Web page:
Kazé UK / Manga Entertainment
09 May 2013
Even if you aren't a gamer, you'd be hard-pressed not to have some familiarity with the Street Fighter franchise, such is its place in modern popular culture. Although it may not be quite the powerhouse that it once was in terms of its wider popularity, the golden age of Street Fighter for most anime fans will undoubtedly be 1994's Street Fighter II: The Movie, which brought all of the game's characters to the big screen courtesy of the now-defunct Studio TAC. Given that it was originally produced on film, this movie is a perfect target for a High Definition Blu-Ray release, which is exactly what we get here thanks to Kazé giving it just such a treatment.
I could spend some time discussing and poring over the nuances of the film's plot, but... well, this is an anime based around a fighting game, so any real sense of depth to such plot is decidedly wafer thin. All you really need to know is that M. Bison (or Vega, if you're watching the Japanese language option) is the mastermind of an evil plot to lure fighters into his organisation known as Shadowlaw, who are responsible for all sorts of terrorist shenanigans which have come to the attention of Interpol.
Headed up by Chun-Li, the race is on to shut down whatever Bison is planning - a race which involves tracking down the elusive Ryu as he wanders the Earth seemingly aimlessly, unaware that he's come to the attention of Bison on account of his fighting prowess.
In all honesty, none of this stuff actually matters, as it's simply a framework within which to cram as many set pieces between the various fighters so beloved within the series as possible. In keeping with the original Street Fighter II game, the action flits all over the planet to take in a variety of locations, matching up characters in order to bring about brief bouts of fighting action in as close a fashion to the game as possible all the way through to the showdown with M. Bison and his henchmen.
How well this setup works is dependant largely upon the quality of each scene - it soon becomes obvious that the film is trying to shoehorn its characters and locations into the flimsy plot, so provided you're willing to embrace that there is a fair amount of fun to be had from watching the ensuing skirmishes. Some of these fights are exquisitely realised and worth watching over and over again - Chun-Li's indoor fight with Vega is the obvious highlight (and no, not just because of the fan service, which is uncensored here incidentally), but there are plenty of other nicely animated scraps and violent outbreaks here to justify the price of entry. The overall animation quality is pretty variable, with some decidedly odd facial expressions cropping up here and there, but more often than not it's at least acceptable, and occasionally rather impressive.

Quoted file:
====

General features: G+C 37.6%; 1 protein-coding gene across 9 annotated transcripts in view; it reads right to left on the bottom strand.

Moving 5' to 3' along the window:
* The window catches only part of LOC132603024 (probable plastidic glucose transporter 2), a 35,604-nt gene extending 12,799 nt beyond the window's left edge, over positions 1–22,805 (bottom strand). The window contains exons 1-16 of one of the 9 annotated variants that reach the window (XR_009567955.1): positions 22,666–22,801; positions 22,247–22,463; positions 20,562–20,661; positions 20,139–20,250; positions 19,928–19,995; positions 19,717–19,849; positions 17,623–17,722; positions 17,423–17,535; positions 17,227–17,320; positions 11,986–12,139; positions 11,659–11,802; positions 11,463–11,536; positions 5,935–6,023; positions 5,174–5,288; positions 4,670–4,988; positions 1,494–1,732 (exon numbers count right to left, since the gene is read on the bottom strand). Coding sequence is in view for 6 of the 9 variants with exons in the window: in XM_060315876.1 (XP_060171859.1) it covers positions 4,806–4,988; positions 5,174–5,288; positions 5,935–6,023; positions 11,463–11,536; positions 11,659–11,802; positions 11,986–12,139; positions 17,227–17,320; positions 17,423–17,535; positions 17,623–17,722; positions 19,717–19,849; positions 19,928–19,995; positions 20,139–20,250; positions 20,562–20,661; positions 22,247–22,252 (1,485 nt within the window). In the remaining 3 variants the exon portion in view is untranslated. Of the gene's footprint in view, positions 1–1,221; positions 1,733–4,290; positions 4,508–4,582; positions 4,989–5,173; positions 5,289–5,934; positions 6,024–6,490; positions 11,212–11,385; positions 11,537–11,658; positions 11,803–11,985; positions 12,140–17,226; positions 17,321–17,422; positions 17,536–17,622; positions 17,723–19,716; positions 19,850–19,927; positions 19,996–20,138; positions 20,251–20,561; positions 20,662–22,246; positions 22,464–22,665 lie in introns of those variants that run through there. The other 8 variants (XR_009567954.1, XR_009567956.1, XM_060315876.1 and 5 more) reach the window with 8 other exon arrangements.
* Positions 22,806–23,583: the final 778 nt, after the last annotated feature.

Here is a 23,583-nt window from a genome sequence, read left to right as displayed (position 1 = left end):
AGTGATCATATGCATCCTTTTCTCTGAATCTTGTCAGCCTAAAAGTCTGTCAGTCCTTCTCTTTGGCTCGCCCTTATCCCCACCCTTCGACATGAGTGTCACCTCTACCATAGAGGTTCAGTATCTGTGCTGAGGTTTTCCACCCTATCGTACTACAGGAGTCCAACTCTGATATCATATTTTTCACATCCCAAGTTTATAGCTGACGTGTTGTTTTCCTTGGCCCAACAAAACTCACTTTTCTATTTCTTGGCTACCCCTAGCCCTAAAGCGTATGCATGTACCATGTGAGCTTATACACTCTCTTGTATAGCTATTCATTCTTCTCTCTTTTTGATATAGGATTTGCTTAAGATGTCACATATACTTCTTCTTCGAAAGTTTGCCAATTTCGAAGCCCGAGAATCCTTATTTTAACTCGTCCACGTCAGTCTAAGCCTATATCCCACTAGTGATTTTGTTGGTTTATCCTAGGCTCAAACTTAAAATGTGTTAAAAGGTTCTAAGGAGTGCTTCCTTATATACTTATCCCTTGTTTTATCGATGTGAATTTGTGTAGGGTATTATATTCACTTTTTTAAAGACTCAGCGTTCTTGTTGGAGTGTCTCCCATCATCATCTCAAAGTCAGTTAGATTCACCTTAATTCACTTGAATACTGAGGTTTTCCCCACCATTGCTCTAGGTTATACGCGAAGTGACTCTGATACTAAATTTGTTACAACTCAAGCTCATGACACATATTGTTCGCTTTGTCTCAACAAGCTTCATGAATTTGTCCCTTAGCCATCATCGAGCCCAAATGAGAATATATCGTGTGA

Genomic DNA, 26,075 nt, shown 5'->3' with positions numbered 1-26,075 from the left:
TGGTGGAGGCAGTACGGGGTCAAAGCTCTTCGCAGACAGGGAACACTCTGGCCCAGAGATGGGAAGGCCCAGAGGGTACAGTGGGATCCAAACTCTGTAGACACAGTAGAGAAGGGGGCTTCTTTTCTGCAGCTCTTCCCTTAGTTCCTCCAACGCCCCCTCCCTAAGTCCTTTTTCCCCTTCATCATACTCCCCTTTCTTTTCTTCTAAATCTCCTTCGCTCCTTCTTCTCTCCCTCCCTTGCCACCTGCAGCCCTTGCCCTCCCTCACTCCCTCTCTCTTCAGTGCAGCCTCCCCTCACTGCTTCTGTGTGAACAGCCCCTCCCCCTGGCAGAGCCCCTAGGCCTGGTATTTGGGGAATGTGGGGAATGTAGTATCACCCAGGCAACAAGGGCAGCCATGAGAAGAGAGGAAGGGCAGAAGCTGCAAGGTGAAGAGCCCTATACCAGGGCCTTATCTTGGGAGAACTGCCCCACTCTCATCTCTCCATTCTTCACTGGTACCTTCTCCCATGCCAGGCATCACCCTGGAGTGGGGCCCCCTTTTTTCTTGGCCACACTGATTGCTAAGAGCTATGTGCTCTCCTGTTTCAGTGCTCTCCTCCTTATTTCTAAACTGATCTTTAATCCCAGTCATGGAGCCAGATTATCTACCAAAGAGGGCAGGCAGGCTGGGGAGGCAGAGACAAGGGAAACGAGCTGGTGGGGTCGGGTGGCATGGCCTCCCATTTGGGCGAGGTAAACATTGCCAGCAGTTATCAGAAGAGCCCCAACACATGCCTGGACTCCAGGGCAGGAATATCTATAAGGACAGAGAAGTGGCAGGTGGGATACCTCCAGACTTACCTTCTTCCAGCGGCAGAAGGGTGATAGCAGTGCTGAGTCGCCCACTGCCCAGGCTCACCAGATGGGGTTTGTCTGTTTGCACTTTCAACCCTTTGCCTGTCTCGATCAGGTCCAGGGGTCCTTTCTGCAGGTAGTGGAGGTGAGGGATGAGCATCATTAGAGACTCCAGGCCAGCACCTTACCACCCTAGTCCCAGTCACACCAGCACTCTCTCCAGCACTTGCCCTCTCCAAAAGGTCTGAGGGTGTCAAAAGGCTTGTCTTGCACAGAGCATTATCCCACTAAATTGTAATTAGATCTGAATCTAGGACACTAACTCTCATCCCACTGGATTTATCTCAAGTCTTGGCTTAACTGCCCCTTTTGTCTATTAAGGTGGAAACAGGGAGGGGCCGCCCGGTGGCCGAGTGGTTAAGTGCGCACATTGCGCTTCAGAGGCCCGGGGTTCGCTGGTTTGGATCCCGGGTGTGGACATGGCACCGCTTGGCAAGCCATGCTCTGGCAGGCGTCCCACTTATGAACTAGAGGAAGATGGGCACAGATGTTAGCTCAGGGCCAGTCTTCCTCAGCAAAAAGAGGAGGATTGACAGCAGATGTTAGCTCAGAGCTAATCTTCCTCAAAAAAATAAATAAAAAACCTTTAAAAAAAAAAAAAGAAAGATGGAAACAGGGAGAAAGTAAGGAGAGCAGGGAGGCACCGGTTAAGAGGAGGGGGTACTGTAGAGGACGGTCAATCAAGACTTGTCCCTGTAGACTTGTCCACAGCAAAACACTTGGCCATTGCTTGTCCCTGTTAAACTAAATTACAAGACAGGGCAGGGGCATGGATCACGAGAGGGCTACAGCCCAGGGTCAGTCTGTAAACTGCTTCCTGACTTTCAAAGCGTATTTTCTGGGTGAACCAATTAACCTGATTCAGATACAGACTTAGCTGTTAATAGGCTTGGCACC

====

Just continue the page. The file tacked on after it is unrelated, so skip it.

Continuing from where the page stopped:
Naturally, this brings us to the film's HD treatment, which looks absolutely superb - it's clean, colourful and is far and away the best-looking release of the film you'll be able to find without question. Backing up the on-screen action we come to the film's one curiosity - the presence of a "censored" English audio track, which differs from previous releases in that its expletives have been replaced with softer equivalents. As a newcomer to watching this film, this change actually isn't noticeable at all and meshes with the original Japanese audio and subtitles more closely, but if you're coming to the movie from a nostalgic perspective and the days where Manga Entertainment would introduce copious swearing to dubs to ensure it received a higher BBFC rating and thus more cachet amongst buyers at the time, then the change will undoubtedly disappoint you. Even with this change, the English dub and, more importantly, its accompanying soundtrack, remains far superior to the Japanese audio, marking one of those rare occasions where the English language option is the preferable way to enjoy the film.
Although calling Street Fighter II: The Movie a classic would be wildly over-egging the pudding, it does most certainly deserve a place as arguably the best fighting game to film adaptation out there. Of course, that still means that it's a fighting game adaptation when push comes to shove, so a weak plot and characterisation is effectively par for the course - if you have no interest in the Street Fighter universe, then this could make this film a hard sell, as without any grounding in the franchise it's just a bunch of muscular men and women posturing and hitting one another for the most part. Assuming you have at least some history with the Street Fighter universe however, there's a fun and largely great-looking nostalgia trip to be found here, and you could do plenty of worse things with an evening than watch this movie. Things like watch Tekken: Blood Vengeance, for example...